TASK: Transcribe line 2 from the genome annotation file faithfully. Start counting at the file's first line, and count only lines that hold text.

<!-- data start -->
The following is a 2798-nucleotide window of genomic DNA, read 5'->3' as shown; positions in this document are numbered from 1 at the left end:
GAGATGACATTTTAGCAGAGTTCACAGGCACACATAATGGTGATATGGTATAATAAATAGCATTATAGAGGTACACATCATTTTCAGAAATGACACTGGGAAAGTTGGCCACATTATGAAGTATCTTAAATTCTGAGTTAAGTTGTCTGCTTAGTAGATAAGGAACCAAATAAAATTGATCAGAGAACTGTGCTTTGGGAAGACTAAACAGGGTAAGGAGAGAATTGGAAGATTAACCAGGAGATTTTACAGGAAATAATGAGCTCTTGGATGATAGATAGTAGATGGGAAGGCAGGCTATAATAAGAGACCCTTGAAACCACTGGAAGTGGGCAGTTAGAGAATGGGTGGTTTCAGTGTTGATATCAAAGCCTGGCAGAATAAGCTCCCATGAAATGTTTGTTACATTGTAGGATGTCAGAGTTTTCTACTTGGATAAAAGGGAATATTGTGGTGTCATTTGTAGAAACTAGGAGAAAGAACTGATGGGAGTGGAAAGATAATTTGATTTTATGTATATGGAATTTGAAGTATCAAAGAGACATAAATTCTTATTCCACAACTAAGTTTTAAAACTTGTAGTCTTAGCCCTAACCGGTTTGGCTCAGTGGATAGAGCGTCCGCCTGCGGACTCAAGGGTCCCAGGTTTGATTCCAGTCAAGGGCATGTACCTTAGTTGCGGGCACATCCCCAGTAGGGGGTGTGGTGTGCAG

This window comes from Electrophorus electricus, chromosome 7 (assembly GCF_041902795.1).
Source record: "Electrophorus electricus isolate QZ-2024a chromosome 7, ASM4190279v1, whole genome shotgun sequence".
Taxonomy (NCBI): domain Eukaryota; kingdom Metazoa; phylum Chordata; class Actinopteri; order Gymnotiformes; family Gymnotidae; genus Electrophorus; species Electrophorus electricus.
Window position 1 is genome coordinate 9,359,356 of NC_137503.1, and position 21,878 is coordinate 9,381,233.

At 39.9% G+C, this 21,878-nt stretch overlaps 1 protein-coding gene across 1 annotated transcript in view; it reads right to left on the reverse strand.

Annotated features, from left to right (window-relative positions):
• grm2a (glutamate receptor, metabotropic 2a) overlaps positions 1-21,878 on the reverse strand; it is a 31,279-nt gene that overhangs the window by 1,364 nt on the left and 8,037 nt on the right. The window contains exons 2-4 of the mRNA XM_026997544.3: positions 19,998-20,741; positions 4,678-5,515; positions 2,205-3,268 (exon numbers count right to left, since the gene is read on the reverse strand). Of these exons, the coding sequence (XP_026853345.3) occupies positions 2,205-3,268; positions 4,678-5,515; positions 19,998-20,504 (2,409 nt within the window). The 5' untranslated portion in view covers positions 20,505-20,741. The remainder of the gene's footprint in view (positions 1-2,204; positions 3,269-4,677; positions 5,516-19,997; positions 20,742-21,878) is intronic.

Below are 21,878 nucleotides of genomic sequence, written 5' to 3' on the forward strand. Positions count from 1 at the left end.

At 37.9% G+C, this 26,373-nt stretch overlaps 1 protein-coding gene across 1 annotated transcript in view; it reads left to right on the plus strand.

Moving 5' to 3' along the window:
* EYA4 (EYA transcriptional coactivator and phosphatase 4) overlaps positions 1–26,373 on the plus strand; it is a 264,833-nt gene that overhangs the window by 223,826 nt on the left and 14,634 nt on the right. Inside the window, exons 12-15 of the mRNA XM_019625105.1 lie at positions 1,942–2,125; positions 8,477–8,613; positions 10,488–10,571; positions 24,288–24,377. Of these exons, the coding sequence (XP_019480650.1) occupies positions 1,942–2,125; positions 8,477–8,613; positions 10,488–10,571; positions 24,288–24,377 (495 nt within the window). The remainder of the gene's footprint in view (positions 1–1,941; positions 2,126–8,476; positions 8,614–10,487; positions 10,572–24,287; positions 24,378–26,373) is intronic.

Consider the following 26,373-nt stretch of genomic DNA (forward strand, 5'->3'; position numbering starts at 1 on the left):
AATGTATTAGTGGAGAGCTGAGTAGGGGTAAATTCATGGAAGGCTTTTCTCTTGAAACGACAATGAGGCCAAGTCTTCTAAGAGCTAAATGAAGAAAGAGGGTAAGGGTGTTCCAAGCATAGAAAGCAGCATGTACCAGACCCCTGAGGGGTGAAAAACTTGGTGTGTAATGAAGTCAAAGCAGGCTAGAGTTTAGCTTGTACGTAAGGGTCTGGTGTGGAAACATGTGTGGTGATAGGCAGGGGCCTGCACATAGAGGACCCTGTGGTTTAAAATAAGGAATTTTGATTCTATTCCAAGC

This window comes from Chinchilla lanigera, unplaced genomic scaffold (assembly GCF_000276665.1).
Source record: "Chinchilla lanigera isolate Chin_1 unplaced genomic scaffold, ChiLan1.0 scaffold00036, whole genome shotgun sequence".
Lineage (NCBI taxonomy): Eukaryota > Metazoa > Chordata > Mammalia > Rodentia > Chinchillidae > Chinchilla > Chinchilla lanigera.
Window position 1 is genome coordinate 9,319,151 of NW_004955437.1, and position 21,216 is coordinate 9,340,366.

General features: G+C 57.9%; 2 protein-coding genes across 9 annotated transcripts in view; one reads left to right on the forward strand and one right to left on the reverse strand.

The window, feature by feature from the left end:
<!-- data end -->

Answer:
GAGATGACATTTTAGCAGAGTTCACAGGCACACATAATGGTGATATGGTATAATAAATAGCATTATAGAGGTACACATCATTTTCAGAAATGACACTGGGAAAGTTGGCCACATTATGAAGTATCTTAAATTCTGAGTTAAGTTGTCTGCTTAGTAGATAAGGAACCAAATAAAATTGATCAGAGAACTGTGCTTTGGGAAGACTAAACAGGGTAAGGAGAGAATTGGAAGATTAACCAGGAGATTTTACAGGAAATAATGAGCTCTTGGATGATAGATAGTAGATGGGAAGGCAGGCTATAATAAGAGACCCTTGAAACCACTGGAAGTGGGCAGTTAGAGAATGGGTGGTTTCAGTGTTGATATCAAAGCCTGGCAGAATAAGCTCCCATGAAATGTTTGTTACATTGTAGGATGTCAGAGTTTTCTACTTGGATAAAAGGGAATATTGTGGTGTCATTTGTAGAAACTAGGAGAAAGAACTGATGGGAGTGGAAAGATAATTTGATTTTATGTATATGGAATTTGAAGTATCAAAGAGACATAAATTCTTATTCCACAACTAAGTTTTAAAACTTGTAGTCTTAGCCCTAACCGGTTTGGCTCAGTGGATAGAGCGTCCGCCTGCGGACTCAAGGGTCCCAGGTTTGATTCCAGTCAAGGGCATGTACCTTAGTTGCGGGCACATCCCCAGTAGGGGGTGTGGTGTGCAG